Alternative to antibiotics: Plasmas attack bacterial cells on several levels

Oct 01, 2013
Plasma reactor: The RUB team generates atmospheric-pressure plasmas and tests which effects UV radiation and reactive particles have on bacterial cells and molecules. Credit: © RUB, Foto: Jan-Wilm Lackmann

As they destroy bacteria very efficiently, plasmas constitute an alternative to chemical disinfectants and potentially to antibiotics, as well. How they achieve this effect has been investigated by biologists, plasma physicists and chemists at the Ruhr-Universität (RUB). Cold atmospheric-pressure plasmas attack the prokaryote's cell envelope, proteins and DNA.

"This is too great a challenge for the repair mechanisms and the stress response systems of bacteria," says Junior Professor Dr Julia Bandow, Head of the Junior Research Group Microbial Antibiotic Research at the RUB. "In order to develop plasmas for specific applications, for example for treating chronic wounds or for root canal disinfection, it is important to understand how they affect cells. Thus, undesirable side effects may be avoided right from the start." The team reports in the Journal of the Royal Society Interface.

Plasmas affect cell envelope, DNA and proteins

Depending on their specific composition, plasmas may contain different components, for example ions, radicals or light in the ultraviolet spectrum, so-called UV photons. Until now, scientists have not understood which components of the complex mixture contribute to which extent to the antibacterial effect. Julia Bandow's team has analysed the effect of UV photons and reactive particles, namely radicals and ozone, on both the and on the level of single biomolecules, namely DNA and proteins. On the cellular level, the reactive particles alone were most effective: they destroyed the cell envelope. On the molecular level, both plasma components were effective. Both UV radiation and reactive particles damaged the DNA; in addition, the reactive particles inactivated proteins.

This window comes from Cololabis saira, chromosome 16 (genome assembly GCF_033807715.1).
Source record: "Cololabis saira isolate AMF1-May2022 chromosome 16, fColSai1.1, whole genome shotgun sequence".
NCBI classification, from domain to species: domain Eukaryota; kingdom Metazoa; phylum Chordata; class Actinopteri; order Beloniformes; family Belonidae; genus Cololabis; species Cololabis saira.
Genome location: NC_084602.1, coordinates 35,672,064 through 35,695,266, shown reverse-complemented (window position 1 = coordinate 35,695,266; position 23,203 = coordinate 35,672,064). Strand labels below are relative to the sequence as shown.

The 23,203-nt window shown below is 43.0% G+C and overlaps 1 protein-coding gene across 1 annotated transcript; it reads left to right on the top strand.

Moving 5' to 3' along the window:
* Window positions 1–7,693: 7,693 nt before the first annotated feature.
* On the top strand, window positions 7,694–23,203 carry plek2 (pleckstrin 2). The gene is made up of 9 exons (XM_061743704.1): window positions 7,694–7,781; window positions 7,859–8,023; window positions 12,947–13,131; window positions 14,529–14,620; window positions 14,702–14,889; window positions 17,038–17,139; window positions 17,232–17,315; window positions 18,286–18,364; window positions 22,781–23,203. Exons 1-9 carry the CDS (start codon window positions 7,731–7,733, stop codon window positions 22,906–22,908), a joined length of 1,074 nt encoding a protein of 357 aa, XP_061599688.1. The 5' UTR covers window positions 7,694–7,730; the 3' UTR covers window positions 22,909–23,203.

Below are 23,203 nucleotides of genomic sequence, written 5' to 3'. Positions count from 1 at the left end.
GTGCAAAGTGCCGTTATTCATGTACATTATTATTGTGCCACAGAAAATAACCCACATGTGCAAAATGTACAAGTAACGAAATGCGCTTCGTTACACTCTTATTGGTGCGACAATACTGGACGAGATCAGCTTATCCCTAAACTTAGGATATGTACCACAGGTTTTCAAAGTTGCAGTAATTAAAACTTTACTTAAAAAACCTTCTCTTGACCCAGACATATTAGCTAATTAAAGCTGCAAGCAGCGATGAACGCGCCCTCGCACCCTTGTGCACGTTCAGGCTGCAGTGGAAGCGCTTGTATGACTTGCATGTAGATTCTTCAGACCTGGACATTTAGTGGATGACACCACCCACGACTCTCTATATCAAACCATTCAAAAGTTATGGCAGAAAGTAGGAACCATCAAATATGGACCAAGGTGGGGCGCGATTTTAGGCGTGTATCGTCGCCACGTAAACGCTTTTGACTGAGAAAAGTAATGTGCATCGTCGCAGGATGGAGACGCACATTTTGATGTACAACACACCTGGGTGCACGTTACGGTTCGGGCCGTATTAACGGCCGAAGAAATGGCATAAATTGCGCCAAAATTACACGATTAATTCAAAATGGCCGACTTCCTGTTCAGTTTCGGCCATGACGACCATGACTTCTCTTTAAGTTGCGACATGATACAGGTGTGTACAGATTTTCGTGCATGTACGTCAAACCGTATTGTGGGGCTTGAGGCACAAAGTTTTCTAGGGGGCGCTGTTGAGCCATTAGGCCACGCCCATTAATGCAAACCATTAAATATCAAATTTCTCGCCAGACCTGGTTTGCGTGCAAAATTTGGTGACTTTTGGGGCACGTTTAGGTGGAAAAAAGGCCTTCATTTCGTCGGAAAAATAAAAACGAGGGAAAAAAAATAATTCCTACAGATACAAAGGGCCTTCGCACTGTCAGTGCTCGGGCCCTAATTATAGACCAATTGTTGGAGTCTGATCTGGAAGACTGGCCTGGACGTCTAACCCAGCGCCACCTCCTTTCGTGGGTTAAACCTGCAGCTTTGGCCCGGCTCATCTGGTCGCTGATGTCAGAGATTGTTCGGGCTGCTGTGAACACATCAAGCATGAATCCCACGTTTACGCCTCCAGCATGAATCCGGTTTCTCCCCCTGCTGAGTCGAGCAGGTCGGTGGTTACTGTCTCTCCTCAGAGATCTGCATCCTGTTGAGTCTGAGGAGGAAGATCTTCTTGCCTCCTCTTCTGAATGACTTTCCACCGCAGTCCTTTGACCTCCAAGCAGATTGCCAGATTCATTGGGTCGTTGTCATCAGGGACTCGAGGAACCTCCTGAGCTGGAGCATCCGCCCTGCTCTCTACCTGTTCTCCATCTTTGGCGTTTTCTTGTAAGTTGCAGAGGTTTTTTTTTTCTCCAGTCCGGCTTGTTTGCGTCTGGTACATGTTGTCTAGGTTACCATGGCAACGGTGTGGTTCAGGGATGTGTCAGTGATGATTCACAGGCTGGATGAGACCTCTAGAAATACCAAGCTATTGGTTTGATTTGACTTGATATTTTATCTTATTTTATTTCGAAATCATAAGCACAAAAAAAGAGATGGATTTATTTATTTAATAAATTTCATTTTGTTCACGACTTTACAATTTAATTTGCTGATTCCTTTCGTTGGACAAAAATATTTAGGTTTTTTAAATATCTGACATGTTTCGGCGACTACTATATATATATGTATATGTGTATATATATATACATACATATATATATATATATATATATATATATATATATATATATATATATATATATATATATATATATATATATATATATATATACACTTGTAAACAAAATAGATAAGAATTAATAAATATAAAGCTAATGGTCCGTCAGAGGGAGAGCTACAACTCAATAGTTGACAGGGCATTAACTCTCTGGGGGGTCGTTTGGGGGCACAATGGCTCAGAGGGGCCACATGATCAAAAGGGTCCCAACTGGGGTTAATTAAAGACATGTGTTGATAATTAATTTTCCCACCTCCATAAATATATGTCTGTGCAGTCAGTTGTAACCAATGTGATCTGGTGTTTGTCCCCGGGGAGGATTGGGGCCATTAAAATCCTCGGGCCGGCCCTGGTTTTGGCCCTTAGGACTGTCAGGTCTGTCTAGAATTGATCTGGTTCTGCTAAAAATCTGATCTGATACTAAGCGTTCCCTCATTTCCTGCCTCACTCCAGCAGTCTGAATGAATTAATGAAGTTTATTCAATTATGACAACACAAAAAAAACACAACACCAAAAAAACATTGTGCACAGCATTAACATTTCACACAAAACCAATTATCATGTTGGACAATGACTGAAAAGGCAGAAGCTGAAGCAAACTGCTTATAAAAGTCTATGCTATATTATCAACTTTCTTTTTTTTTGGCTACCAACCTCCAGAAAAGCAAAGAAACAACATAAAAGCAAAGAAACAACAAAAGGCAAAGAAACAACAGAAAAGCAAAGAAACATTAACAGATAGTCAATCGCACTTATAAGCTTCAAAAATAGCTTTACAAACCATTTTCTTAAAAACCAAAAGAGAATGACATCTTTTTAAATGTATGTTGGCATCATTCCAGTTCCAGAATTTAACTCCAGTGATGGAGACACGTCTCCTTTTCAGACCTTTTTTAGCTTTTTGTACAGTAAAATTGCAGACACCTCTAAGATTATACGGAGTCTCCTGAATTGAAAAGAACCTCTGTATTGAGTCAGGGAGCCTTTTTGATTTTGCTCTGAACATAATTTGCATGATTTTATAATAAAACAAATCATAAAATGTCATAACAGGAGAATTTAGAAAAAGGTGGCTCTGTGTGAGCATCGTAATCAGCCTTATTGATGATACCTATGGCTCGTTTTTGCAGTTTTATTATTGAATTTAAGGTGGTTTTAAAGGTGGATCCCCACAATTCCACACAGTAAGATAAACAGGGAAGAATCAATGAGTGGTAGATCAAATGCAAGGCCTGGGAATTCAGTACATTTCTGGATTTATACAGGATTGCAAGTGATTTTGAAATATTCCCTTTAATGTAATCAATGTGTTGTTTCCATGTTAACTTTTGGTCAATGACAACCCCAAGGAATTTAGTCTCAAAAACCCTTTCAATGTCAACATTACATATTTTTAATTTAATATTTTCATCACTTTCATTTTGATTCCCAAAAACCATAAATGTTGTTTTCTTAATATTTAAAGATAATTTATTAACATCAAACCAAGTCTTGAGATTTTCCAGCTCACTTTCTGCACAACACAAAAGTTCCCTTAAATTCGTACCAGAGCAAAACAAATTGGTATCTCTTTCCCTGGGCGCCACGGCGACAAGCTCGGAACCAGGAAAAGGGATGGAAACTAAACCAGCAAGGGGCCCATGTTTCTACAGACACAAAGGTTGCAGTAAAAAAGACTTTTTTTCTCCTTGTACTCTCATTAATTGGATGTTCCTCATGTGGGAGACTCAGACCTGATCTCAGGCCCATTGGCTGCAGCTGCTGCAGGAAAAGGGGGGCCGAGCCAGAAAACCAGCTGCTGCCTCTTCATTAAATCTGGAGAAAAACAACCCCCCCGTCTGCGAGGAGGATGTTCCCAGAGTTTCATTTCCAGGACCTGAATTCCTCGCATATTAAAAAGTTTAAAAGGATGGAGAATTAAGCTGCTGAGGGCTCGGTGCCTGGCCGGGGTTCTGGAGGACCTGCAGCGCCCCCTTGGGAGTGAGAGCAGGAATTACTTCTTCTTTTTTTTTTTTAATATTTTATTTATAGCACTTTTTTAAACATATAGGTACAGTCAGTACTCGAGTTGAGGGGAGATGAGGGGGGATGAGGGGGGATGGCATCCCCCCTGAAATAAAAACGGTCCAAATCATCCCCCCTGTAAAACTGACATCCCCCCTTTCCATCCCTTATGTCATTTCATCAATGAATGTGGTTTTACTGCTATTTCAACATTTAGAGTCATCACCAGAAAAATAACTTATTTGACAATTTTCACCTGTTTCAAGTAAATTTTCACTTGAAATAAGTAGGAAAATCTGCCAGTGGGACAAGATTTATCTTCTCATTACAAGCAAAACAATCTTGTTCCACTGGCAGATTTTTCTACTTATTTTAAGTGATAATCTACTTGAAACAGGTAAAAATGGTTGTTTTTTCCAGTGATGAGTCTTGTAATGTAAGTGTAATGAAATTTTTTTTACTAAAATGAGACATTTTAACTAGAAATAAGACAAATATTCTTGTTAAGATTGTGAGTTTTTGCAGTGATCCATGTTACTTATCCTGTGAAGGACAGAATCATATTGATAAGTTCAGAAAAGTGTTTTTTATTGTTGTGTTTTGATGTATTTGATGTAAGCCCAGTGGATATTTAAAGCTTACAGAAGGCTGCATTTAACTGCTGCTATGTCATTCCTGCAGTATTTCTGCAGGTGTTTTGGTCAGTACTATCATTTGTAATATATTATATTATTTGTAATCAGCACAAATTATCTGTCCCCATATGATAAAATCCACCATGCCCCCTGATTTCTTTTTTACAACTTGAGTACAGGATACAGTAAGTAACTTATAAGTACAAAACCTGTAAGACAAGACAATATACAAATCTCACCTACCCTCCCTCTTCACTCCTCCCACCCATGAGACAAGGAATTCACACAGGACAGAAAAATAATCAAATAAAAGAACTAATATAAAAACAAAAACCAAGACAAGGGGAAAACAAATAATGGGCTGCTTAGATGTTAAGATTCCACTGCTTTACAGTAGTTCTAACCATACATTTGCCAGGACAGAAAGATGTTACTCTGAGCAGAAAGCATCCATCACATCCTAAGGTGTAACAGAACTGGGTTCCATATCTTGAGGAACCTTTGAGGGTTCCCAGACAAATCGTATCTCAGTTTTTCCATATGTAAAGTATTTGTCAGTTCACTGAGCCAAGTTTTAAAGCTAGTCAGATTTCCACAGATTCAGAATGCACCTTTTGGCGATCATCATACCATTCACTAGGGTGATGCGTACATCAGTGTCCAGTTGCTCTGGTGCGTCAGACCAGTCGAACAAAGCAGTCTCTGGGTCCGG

No effective antibiotics in ten years' time?

Atmospheric-pressure plasmas are already being used as surgical tools, for example in nasal and intestinal polyp extraction. Their properties as disinfectants may also be of interest with regard to medical applications. "In ten years, bacteria might have developed resistance against all antibiotics that are available to us today," says Julia Bandow. Without , surgery would become impossible due to high infection rates.

Explore further: Making industrial plasma safer

More information: J.-W.Lackmann, S. Schneider, E. Edengeiser, F. Jarzina, S. Brinckmann, E. Steinborn, M. Havenith, J. Benedikt, J.E. Bandow (2013): Photons and particles emitted from cold atmospheric-pressure plasma inactivate bacteria and biomolecules independently and synergistically, Journal of the Royal Society Interface, DOI: 10.1098/rsif.2013.0591

add to favorites email to friend print save as pdf

Related Stories

Plasma therapy: An alternative to antibiotics?

Dec 15, 2010

Cold plasma jets could be a safe, effective alternative to antibiotics to treat multi-drug resistant infections, says a study published this week in the January issue of the Journal of Medical Microbiology.

Redefining 'clean'

Oct 31, 2011

Aiming to take "clean" to a whole new level, researchers at the University of California at Berkeley and the University of Maryland at College Park have teamed up to study how low-temperature plasmas can deactivate potentially ...

Making industrial plasma safer

Sep 18, 2013

(Phys.org) —EPFL scientists have uncovered the physics behind the formation of plasmoids – funnel-like, high-energy plasmas that can severely damage industrial plasma reactors, causing millions in repairs ...

Recommended for you

New tool aids stem cell engineering for medical research

7 hours ago

A Mayo Clinic researcher and his collaborators have developed an online analytic tool that will speed up and enhance the process of re-engineering cells for biomedical investigation. CellNet is a free-use Internet platform ...

New type of cell movement discovered

7 hours ago

For decades, researchers have used petri dishes to study cell movement. These classic tissue culture tools, however, only permit two-dimensional movement, very different from the three-dimensional movements ...

How the zebrafish gets its stripes

7 hours ago

The zebrafish, a small fresh water fish, owes its name to a striking pattern of blue stripes alternating with golden stripes. Three major pigment cell types, black cells, reflective silvery cells, and yellow ...

User comments : 0